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The LC4 Chaise Longue chaise lounge

From the history of design in a nutshell.
The LC4 Chaise Longue chaise lounge, nicknamed the “relaxing machine” (Leisure Machine), was designed by Le Corbusier with Charlotte Perriand and Pierre Jeanneret in 1928. First presented at the Salon d 'Automne in Paris in 1929.

The rounded frame of steel tubes with a bend, repeating the bends of the human body and a thin mattress upholstered in leather. The mechanism fixes the chaise lounge in reclining position and lying down.

Le Corbusier talked about his plan in the following way: "I imagined a cowboy from the Wild West who smokes a cigar with his legs thrown back onto the mantelpiece above his head."
The bends of the frame obtained by the method of seamless welding. The base for the mattress is a lattice of tightly stretched tapes. More common are the LC4 sun loungers, covered in the spotted skin of a cow or pony. There is also an option in beige fabric and leather. The head roll is attached to the frame with a leather belt.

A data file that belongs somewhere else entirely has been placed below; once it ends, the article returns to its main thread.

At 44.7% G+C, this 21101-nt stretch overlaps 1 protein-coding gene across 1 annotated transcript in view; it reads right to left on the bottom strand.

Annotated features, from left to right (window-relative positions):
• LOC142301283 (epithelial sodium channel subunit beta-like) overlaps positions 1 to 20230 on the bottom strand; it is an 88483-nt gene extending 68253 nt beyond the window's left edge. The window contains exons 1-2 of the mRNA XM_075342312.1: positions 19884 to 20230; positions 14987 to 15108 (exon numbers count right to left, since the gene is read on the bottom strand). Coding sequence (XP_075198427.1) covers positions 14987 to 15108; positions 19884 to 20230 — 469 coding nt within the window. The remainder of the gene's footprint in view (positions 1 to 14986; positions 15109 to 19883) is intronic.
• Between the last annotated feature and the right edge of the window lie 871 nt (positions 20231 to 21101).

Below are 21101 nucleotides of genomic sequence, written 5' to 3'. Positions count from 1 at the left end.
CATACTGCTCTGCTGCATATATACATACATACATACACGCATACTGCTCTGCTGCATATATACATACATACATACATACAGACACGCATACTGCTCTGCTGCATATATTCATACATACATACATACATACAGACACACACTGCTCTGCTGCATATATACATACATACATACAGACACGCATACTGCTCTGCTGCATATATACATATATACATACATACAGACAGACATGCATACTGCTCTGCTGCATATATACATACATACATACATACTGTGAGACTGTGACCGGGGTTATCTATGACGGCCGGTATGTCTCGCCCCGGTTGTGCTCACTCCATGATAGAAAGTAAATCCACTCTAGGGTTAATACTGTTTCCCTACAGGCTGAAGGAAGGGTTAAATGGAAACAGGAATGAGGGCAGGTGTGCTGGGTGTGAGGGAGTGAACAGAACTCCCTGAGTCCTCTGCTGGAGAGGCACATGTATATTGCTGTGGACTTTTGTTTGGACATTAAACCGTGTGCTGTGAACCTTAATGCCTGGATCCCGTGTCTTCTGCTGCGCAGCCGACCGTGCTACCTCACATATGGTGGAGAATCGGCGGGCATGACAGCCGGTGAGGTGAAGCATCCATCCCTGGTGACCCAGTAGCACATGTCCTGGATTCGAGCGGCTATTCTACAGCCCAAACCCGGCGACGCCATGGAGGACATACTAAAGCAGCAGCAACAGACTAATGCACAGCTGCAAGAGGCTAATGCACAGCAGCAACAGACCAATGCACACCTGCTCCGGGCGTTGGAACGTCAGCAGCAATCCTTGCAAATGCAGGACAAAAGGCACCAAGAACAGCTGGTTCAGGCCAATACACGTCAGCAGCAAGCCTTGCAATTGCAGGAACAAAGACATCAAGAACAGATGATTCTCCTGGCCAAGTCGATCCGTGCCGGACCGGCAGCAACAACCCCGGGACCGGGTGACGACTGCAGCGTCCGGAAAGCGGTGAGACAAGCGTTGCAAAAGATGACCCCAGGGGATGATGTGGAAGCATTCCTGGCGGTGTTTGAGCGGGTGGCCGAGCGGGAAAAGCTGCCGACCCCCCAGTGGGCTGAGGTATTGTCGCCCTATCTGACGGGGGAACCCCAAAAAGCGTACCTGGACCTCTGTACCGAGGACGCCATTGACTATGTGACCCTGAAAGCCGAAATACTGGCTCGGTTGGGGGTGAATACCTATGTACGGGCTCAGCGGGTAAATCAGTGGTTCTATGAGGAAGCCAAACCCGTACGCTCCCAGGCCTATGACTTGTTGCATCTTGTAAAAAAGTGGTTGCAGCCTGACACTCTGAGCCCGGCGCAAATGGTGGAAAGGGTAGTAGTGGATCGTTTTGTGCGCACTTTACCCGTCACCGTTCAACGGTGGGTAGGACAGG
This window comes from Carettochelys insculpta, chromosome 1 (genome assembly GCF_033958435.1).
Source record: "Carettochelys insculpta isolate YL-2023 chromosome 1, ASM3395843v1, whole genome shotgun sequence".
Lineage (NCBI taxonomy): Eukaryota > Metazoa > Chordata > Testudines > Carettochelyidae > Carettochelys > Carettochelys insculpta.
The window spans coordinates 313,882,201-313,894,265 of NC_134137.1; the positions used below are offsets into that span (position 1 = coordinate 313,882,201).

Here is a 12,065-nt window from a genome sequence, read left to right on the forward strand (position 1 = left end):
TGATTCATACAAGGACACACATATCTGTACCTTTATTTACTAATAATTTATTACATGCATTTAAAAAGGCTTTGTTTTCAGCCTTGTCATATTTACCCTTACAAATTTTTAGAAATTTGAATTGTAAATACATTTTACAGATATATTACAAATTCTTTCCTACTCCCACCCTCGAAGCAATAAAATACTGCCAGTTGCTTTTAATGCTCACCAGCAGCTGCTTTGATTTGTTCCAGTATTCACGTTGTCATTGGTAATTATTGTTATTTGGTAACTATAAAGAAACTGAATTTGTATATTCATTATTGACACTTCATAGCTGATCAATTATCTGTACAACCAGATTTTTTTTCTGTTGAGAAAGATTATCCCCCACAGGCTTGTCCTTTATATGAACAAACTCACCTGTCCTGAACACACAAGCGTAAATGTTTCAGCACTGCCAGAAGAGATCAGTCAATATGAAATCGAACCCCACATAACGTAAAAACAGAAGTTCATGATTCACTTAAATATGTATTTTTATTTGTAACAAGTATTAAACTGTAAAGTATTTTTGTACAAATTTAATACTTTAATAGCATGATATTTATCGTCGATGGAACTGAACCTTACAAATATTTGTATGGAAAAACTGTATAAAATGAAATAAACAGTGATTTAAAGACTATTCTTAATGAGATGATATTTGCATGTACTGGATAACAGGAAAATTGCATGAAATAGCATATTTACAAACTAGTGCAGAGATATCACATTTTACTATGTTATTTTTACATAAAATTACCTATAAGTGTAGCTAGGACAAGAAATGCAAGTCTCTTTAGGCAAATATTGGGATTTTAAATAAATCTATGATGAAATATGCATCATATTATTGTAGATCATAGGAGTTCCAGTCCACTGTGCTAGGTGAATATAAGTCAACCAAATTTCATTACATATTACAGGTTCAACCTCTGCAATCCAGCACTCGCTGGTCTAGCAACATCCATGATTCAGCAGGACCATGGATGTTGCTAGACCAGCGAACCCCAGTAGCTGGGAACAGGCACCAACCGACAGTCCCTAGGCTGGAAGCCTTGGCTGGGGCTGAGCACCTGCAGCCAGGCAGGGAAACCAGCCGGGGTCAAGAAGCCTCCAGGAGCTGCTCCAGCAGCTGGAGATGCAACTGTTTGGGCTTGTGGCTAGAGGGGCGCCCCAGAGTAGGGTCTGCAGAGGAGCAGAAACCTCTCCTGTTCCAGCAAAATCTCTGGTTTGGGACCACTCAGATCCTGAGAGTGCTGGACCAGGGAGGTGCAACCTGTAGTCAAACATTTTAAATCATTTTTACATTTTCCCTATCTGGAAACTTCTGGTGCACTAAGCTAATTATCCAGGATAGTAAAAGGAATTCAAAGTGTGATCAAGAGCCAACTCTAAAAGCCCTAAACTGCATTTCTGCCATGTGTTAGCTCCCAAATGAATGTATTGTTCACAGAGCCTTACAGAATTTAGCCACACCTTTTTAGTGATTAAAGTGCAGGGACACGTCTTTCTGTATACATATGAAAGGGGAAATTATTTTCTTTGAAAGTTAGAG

The 110th anniversary of the birth of French architect Charlotte Perriant was timed to release the limited edition LC4 CP in conjunction with Louis Vuitton, which proposed to make the surface of natural cowhide leather beige color with dark brown inserts for the headrest and legs, which resembles the design of famous Louis Vuitton bags.

Initially, there was a serial number on the frame of the chaise longue, and over time additional marks were added to it, testifying to the authenticity. Since 2010, the complete set: the serial number (located on the frame near the headboard, must match the number on the certificate), as well as the logos of Cassina and the collection I Maestri and autographs of all three authors of the chair (on the basis of ferrous metal).

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